European Wool-carder bee (Anthidium manicatum) What do you “bee-lieve?”

I found this bee yesterday at the San Juan Island Community Gardens (https://www.facebook.com/pages/San-Juan-Island-Community-Gardens/161100800613137?fref=ts). A friend helped me get it into a container so I could photograph and hopefully identify it. Took me awhile, but I believe it is a Wool Carder Bee (Antidium manicatum). I read a neat blog about how they are associated with the plant called Lamb’s Ear. Females scrape the “wool” off the leaves to line their nest and both sexes sip nectar from the plant’s flowers. Read more about them here… http://entomology.ucdavis.edu/?blogtag=Anthidium+manicatum&blogasset=45538

European Wool-carder bee (Anthidium manicatum)

European Wool-carder bee (Anthidium manicatum)

European Wool-carder bee (Anthidium manicatum)

European Wool-carder bee (Anthidium manicatum)

European Wool-carder bee (Anthidium manicatum)

European Wool-carder bee (Anthidium manicatum)

European Wool Carder bee (Anthidium manicatum)

European Wool Carder bee (Anthidium manicatum)

IMG_9605-European Wool-carder bee (Anthidium manicatum)

European Wool-carder bee (Anthidium manicatum)

IMG_9604-European Wool-carder bee (Anthidium manicatum)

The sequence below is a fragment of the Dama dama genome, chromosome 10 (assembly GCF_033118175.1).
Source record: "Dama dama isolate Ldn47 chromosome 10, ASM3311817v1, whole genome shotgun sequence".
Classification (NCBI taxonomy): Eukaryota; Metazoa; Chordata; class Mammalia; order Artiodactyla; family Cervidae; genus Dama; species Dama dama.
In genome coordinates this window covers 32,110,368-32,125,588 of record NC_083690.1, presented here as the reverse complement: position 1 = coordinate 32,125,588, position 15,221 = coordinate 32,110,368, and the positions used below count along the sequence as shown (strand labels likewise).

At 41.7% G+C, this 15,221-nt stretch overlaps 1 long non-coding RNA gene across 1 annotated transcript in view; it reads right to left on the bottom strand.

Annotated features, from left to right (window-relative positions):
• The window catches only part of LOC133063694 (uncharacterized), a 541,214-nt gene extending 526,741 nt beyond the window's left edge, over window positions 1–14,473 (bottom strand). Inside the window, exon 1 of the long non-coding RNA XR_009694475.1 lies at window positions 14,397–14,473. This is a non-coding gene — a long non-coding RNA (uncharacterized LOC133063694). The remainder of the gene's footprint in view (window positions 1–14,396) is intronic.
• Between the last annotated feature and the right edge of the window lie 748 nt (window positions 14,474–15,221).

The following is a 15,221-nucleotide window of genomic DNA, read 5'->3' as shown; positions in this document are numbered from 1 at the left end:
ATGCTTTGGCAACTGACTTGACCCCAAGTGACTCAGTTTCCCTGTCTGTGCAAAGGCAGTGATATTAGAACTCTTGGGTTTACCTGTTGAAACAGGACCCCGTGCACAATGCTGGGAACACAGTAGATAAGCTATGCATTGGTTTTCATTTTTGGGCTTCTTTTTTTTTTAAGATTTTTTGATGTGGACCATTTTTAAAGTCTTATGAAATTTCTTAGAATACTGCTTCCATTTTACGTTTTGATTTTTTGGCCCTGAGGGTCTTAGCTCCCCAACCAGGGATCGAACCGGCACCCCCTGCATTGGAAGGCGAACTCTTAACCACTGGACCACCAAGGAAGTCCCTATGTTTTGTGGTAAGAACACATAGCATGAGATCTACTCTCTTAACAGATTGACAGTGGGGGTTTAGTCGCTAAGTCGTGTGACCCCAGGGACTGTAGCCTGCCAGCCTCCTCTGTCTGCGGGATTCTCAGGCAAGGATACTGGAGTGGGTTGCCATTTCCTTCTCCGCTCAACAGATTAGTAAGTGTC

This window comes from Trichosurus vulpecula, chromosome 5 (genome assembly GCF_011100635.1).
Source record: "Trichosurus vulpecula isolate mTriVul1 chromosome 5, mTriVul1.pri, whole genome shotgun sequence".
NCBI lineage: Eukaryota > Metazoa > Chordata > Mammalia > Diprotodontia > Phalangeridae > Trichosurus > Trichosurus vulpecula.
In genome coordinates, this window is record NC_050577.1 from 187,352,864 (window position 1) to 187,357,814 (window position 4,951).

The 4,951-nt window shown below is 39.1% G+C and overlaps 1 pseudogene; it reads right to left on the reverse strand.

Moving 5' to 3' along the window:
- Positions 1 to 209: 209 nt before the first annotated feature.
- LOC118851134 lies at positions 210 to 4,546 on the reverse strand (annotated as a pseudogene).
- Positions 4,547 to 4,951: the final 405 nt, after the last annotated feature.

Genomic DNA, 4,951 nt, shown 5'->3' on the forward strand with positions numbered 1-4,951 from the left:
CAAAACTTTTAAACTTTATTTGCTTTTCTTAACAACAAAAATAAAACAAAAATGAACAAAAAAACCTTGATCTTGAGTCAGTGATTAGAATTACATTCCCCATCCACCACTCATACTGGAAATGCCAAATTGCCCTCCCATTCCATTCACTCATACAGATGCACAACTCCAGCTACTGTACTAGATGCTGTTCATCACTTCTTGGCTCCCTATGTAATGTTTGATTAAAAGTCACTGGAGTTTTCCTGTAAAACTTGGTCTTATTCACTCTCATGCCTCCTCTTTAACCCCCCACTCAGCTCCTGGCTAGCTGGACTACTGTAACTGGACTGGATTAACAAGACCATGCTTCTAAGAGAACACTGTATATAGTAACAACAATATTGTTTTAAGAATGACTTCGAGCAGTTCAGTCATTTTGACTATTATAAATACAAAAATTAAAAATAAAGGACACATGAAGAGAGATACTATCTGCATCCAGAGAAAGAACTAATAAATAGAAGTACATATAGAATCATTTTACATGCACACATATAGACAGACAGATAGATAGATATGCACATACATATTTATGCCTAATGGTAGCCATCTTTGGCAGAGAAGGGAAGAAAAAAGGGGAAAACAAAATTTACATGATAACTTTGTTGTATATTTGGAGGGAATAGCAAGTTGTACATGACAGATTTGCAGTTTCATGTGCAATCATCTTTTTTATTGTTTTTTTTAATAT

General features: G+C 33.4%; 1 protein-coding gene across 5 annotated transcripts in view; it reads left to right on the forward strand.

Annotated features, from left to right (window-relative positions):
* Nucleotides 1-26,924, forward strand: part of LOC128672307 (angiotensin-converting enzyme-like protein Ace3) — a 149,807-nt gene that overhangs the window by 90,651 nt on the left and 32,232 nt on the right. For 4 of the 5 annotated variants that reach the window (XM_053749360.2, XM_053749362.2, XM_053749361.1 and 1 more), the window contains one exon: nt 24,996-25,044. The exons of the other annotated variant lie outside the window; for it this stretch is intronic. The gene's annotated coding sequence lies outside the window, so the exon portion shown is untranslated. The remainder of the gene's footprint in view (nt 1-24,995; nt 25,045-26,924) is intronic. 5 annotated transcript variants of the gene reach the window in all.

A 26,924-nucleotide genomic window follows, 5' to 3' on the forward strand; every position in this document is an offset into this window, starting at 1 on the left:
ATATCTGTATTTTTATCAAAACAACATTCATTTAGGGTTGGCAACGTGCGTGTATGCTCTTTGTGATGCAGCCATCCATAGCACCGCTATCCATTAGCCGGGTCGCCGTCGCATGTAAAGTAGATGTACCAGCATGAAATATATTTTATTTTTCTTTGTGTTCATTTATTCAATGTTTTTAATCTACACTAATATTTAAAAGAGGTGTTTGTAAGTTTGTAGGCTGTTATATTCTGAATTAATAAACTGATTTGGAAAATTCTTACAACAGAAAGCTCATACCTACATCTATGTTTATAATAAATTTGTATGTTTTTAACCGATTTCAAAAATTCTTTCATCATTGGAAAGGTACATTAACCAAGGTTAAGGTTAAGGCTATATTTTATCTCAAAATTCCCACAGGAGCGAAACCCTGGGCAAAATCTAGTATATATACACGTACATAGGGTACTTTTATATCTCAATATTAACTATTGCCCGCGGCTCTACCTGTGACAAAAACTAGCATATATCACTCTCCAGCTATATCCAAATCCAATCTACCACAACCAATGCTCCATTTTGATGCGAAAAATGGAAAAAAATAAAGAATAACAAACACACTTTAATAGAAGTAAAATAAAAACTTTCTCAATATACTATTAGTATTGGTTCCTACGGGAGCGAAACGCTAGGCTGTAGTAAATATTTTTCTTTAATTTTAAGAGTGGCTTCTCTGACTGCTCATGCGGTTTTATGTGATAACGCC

European Wool-carder bee (Anthidium manicatum)

IMG_9603-European Wool-carder bee (Anthidium manicatum)

European Wool-carder bee (Anthidium manicatum)

IMG_9602-European Wool-carder bee (Anthidium manicatum)

European Wool-carder bee (Anthidium manicatum)

 

My Dinner Guest

A very hungry bumble bee

I found out on my walk.

I invited her to dine with me,

And though she couldn’t talk…

 

She came along without protest

Happy to have me serve…

The wildflower blossom I picked for her,

Six-petaled bee hors d’oerve.

 

Once in the house, I seated her

As my honored guest,

Then I served her with a bee size drink…

My vintage nectar best!

 

A little sugar mixed

With water all together

And the happy bee was well revived

To survive this cold, spring weather.

 

She buzzed about and thanked me

For the sustenance,

And then she asked to be excused

With her little bumble dance.

 

I opened up my front door

To see her on her way

She said to look for her again

Some sunny summer day!

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Bombus mixtus or Mixed Bumble Bee queens emerge after overwintering to begin the process of making a nest (typically in the ground) where she will begin to make wax pots to lay her eggs in.  You can help save these important pollinators by reducing use of herbicides and lawn chemicals in your yard.  If you find one on a cold day, help it out by providing a boost of carbohydrate energy.  You can wet a sponge or cotton with sugar water or prepackaged hummingbird food and offer it a drink.  The hungry bee will thank you for it.  Remember to “bee” nice to bees!

***Text and photographs copyright 2012 by Cynthia Brast.  No part of this story may be reproduced in any form without the expressed written consent of the author.

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